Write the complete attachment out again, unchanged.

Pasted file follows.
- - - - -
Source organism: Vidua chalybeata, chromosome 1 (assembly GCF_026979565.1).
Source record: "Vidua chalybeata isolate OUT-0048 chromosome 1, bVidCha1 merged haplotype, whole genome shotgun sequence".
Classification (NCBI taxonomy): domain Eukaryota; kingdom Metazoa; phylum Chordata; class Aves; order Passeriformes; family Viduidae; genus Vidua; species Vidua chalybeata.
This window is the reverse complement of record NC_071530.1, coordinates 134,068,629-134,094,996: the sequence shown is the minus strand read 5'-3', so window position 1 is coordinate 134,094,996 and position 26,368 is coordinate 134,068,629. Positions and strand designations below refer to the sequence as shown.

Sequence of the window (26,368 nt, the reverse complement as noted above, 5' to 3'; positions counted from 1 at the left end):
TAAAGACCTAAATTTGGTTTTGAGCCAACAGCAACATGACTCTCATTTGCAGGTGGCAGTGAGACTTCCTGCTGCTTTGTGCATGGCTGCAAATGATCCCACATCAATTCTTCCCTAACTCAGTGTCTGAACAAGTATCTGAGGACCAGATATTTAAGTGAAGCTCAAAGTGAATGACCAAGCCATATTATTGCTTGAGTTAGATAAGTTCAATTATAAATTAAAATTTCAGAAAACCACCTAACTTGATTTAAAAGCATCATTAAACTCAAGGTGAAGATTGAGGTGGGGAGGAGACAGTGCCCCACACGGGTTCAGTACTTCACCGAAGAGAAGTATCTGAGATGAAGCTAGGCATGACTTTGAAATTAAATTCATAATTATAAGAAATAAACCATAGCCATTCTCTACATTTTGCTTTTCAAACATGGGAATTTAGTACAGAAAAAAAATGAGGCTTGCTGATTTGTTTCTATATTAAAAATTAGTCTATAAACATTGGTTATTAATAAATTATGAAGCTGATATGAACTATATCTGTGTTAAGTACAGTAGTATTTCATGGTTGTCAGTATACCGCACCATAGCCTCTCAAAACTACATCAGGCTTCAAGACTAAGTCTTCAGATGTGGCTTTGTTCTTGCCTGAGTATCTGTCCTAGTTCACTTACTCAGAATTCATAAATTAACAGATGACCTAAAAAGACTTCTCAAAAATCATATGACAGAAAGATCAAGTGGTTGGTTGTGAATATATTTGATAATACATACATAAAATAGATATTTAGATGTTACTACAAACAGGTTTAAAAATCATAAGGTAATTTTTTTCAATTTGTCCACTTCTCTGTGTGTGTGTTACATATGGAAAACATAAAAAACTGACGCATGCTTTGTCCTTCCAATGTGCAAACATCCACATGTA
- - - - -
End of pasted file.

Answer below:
Source organism: Vidua chalybeata, chromosome 1 (assembly GCF_026979565.1).
Source record: "Vidua chalybeata isolate OUT-0048 chromosome 1, bVidCha1 merged haplotype, whole genome shotgun sequence".
Classification (NCBI taxonomy): domain Eukaryota; kingdom Metazoa; phylum Chordata; class Aves; order Passeriformes; family Viduidae; genus Vidua; species Vidua chalybeata.
This window is the reverse complement of record NC_071530.1, coordinates 134,068,629-134,094,996: the sequence shown is the minus strand read 5'-3', so window position 1 is coordinate 134,094,996 and position 26,368 is coordinate 134,068,629. Positions and strand designations below refer to the sequence as shown.

Sequence of the window (26,368 nt, the reverse complement as noted above, 5' to 3'; positions counted from 1 at the left end):
TAAAGACCTAAATTTGGTTTTGAGCCAACAGCAACATGACTCTCATTTGCAGGTGGCAGTGAGACTTCCTGCTGCTTTGTGCATGGCTGCAAATGATCCCACATCAATTCTTCCCTAACTCAGTGTCTGAACAAGTATCTGAGGACCAGATATTTAAGTGAAGCTCAAAGTGAATGACCAAGCCATATTATTGCTTGAGTTAGATAAGTTCAATTATAAATTAAAATTTCAGAAAACCACCTAACTTGATTTAAAAGCATCATTAAACTCAAGGTGAAGATTGAGGTGGGGAGGAGACAGTGCCCCACACGGGTTCAGTACTTCACCGAAGAGAAGTATCTGAGATGAAGCTAGGCATGACTTTGAAATTAAATTCATAATTATAAGAAATAAACCATAGCCATTCTCTACATTTTGCTTTTCAAACATGGGAATTTAGTACAGAAAAAAAATGAGGCTTGCTGATTTGTTTCTATATTAAAAATTAGTCTATAAACATTGGTTATTAATAAATTATGAAGCTGATATGAACTATATCTGTGTTAAGTACAGTAGTATTTCATGGTTGTCAGTATACCGCACCATAGCCTCTCAAAACTACATCAGGCTTCAAGACTAAGTCTTCAGATGTGGCTTTGTTCTTGCCTGAGTATCTGTCCTAGTTCACTTACTCAGAATTCATAAATTAACAGATGACCTAAAAAGACTTCTCAAAAATCATATGACAGAAAGATCAAGTGGTTGGTTGTGAATATATTTGATAATACATACATAAAATAGATATTTAGATGTTACTACAAACAGGTTTAAAAATCATAAGGTAATTTTTTTCAATTTGTCCACTTCTCTGTGTGTGTGTTACATATGGAAAACATAAAAAACTGACGCATGCTTTGTCCTTCCAATGTGCAAACATCCACATGTA